I wrote this back in 2013, but not much has changed for encryption level standards – these are still best sources I can find. So I’m reprinting an old post in the hopes of propagating better information.
This question is getting asked a lot, and the answers you see out in the public sphere of the internet range from pathetically underwhelming to just plain wrong in some cases. So this is my attempt to point people in the right direction. When you do see people who know what they are talking about discussing security the talk can turn towards holy wars, philosophical rabbit holes, or just become so overburdened with acronyms that a layman has to give up. So I’m going to point you to some concise and comprehensive web documents to help solve the problem.
Disclaimer: I’m not an authority, nor am I speaking for my employer, or any other group; this is entirely my own humble opinion.
You must use a combination of security protocols, practices, and standards to truly secure your data and network into the next decade. The brute force hacking ability available to individuals has been greatly extended and enhanced the past few years. By strapping together a high-powered computer and some high-powered video cards hackers can have the power of one of yester year’s supercomputers in their hands without spending the equivalent of a small nation’s budget to get there. Everything, including the methods in the links I’m going send you to, is theoretically hackable given enough computing horsepower and time. Your task is to make the time and horsepower curve too steep for hackers anytime in the immediate future and to persistently upgrade as these methods and standards evolve.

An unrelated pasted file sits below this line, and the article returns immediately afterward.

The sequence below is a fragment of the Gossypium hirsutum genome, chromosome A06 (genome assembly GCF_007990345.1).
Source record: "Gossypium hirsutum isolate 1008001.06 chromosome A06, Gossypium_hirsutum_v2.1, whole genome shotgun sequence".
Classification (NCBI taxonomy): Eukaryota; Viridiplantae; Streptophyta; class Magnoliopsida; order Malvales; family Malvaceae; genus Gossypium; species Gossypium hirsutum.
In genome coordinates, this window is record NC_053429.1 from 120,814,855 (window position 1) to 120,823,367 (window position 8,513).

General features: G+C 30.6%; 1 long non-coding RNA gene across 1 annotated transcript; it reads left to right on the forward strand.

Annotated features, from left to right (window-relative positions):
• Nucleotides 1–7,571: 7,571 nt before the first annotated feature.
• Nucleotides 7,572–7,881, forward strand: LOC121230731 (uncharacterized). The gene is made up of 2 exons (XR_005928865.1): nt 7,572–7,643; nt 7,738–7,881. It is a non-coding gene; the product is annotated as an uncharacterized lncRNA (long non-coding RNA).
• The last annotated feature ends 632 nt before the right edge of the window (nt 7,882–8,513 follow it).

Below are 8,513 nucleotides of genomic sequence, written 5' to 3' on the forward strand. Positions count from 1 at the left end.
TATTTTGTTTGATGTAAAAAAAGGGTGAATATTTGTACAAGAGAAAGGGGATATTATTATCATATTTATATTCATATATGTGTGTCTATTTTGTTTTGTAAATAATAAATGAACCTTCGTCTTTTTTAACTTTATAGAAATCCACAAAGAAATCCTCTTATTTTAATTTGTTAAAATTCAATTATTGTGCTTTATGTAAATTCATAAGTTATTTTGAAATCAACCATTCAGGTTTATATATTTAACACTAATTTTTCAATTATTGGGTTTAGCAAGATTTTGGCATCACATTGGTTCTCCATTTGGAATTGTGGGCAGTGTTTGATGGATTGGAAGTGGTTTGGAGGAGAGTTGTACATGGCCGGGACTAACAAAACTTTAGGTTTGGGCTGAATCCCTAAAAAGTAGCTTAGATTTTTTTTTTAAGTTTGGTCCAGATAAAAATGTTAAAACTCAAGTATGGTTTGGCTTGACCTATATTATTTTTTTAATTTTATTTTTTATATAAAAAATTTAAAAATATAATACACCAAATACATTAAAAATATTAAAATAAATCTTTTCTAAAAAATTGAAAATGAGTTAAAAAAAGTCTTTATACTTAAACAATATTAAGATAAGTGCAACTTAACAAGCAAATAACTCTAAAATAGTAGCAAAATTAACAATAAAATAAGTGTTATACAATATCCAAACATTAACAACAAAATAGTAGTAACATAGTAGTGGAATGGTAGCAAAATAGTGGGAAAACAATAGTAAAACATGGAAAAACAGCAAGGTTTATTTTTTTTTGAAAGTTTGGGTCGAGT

The first stop is Cisco and their next generation encryption white paper. Pay attention to the tables in the document first – upgrading to the recommended Next Generation encryption levels is best, but where circumstance, budget, or hardware capacities prevent that you should go to the “acceptable” levels, and if even that’s not possible, then at least try to meet the minimums in appendix A at the bottom and then add some controls to protect or mitigate your weakly encrypted data. Pay the most attention to tables one and two, which are pretty self-explanatory, and please read the caveats in the text, the heavier overhead encryption methods can cause hardware and software processing overload if you don’t engineer to right capacity. Also note that there’s an NSA paper linked if you need to see what’s needed for Government encryption security.
Next stop is the National Institute of Standards & Technology PDF http://csrc.nist.gov/publications/nistpubs/800-131A/sp800-131A.pdf – this document tells you what our best standards body thinks. At this link you will find many NIST PDFs on most security processes, recommendations, and standards that you might care about including Key Generation & Handling.
The next stop is W3C – since so much of what we do is web centric, it’s very important to make sure Developers are securing data locally, through web encryption standards, and for cross site vulnerabilities. If you are following modern web standards then you’ll be using a bit of XML to share data & you will find sub links for encrypting XML as well as other protocols, and since it’s important to follow standards to prevent hacking, you should use the W3C validation tools against your pages regularly.
All of this is for naught however if you don’t layer your security – encrypting is just one part of protecting data. You must also consider physical layers, process deterrents, and prevention of social engineering attacks. When all is said and done remember that you must still be able to work – don’t make yourself so secure that you can’t.